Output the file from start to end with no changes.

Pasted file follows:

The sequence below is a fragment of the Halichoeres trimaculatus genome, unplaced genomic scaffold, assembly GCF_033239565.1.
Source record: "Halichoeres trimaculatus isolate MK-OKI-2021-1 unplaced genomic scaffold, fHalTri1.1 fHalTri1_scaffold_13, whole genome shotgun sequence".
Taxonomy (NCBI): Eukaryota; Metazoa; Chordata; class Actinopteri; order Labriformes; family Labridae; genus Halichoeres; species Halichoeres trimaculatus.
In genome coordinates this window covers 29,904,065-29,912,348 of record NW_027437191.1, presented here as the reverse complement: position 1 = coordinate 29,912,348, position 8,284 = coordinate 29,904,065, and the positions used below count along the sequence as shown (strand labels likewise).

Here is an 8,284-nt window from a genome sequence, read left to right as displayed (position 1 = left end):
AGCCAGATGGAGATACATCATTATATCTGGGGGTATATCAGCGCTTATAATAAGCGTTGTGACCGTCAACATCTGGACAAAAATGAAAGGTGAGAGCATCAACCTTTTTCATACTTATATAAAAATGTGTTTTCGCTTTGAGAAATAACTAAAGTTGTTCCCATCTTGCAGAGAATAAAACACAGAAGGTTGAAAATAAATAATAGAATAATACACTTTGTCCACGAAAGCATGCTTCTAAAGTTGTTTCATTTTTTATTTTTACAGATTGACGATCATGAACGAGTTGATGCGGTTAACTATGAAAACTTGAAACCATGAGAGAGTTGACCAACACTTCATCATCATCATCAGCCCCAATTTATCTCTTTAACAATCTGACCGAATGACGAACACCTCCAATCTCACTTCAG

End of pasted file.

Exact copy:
The sequence below is a fragment of the Halichoeres trimaculatus genome, unplaced genomic scaffold, assembly GCF_033239565.1.
Source record: "Halichoeres trimaculatus isolate MK-OKI-2021-1 unplaced genomic scaffold, fHalTri1.1 fHalTri1_scaffold_13, whole genome shotgun sequence".
Taxonomy (NCBI): Eukaryota; Metazoa; Chordata; class Actinopteri; order Labriformes; family Labridae; genus Halichoeres; species Halichoeres trimaculatus.
In genome coordinates this window covers 29,904,065-29,912,348 of record NW_027437191.1, presented here as the reverse complement: position 1 = coordinate 29,912,348, position 8,284 = coordinate 29,904,065, and the positions used below count along the sequence as shown (strand labels likewise).

Here is an 8,284-nt window from a genome sequence, read left to right as displayed (position 1 = left end):
AGCCAGATGGAGATACATCATTATATCTGGGGGTATATCAGCGCTTATAATAAGCGTTGTGACCGTCAACATCTGGACAAAAATGAAAGGTGAGAGCATCAACCTTTTTCATACTTATATAAAAATGTGTTTTCGCTTTGAGAAATAACTAAAGTTGTTCCCATCTTGCAGAGAATAAAACACAGAAGGTTGAAAATAAATAATAGAATAATACACTTTGTCCACGAAAGCATGCTTCTAAAGTTGTTTCATTTTTTATTTTTACAGATTGACGATCATGAACGAGTTGATGCGGTTAACTATGAAAACTTGAAACCATGAGAGAGTTGACCAACACTTCATCATCATCATCAGCCCCAATTTATCTCTTTAACAATCTGACCGAATGACGAACACCTCCAATCTCACTTCAG